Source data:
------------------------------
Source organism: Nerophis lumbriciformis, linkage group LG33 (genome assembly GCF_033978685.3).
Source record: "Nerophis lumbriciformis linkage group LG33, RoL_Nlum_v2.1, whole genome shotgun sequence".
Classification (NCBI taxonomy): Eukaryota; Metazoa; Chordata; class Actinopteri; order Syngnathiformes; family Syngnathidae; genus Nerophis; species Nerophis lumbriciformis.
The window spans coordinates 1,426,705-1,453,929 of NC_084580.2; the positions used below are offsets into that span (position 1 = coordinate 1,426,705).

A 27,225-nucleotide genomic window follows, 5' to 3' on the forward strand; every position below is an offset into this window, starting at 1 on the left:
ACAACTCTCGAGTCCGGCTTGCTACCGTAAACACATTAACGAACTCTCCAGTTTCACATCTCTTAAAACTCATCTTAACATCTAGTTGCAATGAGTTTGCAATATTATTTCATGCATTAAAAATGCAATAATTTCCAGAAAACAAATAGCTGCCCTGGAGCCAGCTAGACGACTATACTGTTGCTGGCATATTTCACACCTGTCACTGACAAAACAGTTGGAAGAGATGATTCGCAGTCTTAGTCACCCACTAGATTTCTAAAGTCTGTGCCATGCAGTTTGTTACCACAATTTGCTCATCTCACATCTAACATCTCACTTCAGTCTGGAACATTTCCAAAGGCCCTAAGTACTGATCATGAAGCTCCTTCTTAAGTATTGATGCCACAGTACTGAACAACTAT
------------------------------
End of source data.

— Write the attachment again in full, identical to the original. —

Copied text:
Source organism: Nerophis lumbriciformis, linkage group LG33 (genome assembly GCF_033978685.3).
Source record: "Nerophis lumbriciformis linkage group LG33, RoL_Nlum_v2.1, whole genome shotgun sequence".
Classification (NCBI taxonomy): Eukaryota; Metazoa; Chordata; class Actinopteri; order Syngnathiformes; family Syngnathidae; genus Nerophis; species Nerophis lumbriciformis.
The window spans coordinates 1,426,705-1,453,929 of NC_084580.2; the positions used below are offsets into that span (position 1 = coordinate 1,426,705).

A 27,225-nucleotide genomic window follows, 5' to 3' on the forward strand; every position below is an offset into this window, starting at 1 on the left:
ACAACTCTCGAGTCCGGCTTGCTACCGTAAACACATTAACGAACTCTCCAGTTTCACATCTCTTAAAACTCATCTTAACATCTAGTTGCAATGAGTTTGCAATATTATTTCATGCATTAAAAATGCAATAATTTCCAGAAAACAAATAGCTGCCCTGGAGCCAGCTAGACGACTATACTGTTGCTGGCATATTTCACACCTGTCACTGACAAAACAGTTGGAAGAGATGATTCGCAGTCTTAGTCACCCACTAGATTTCTAAAGTCTGTGCCATGCAGTTTGTTACCACAATTTGCTCATCTCACATCTAACATCTCACTTCAGTCTGGAACATTTCCAAAGGCCCTAAGTACTGATCATGAAGCTCCTTCTTAAGTATTGATGCCACAGTACTGAACAACTAT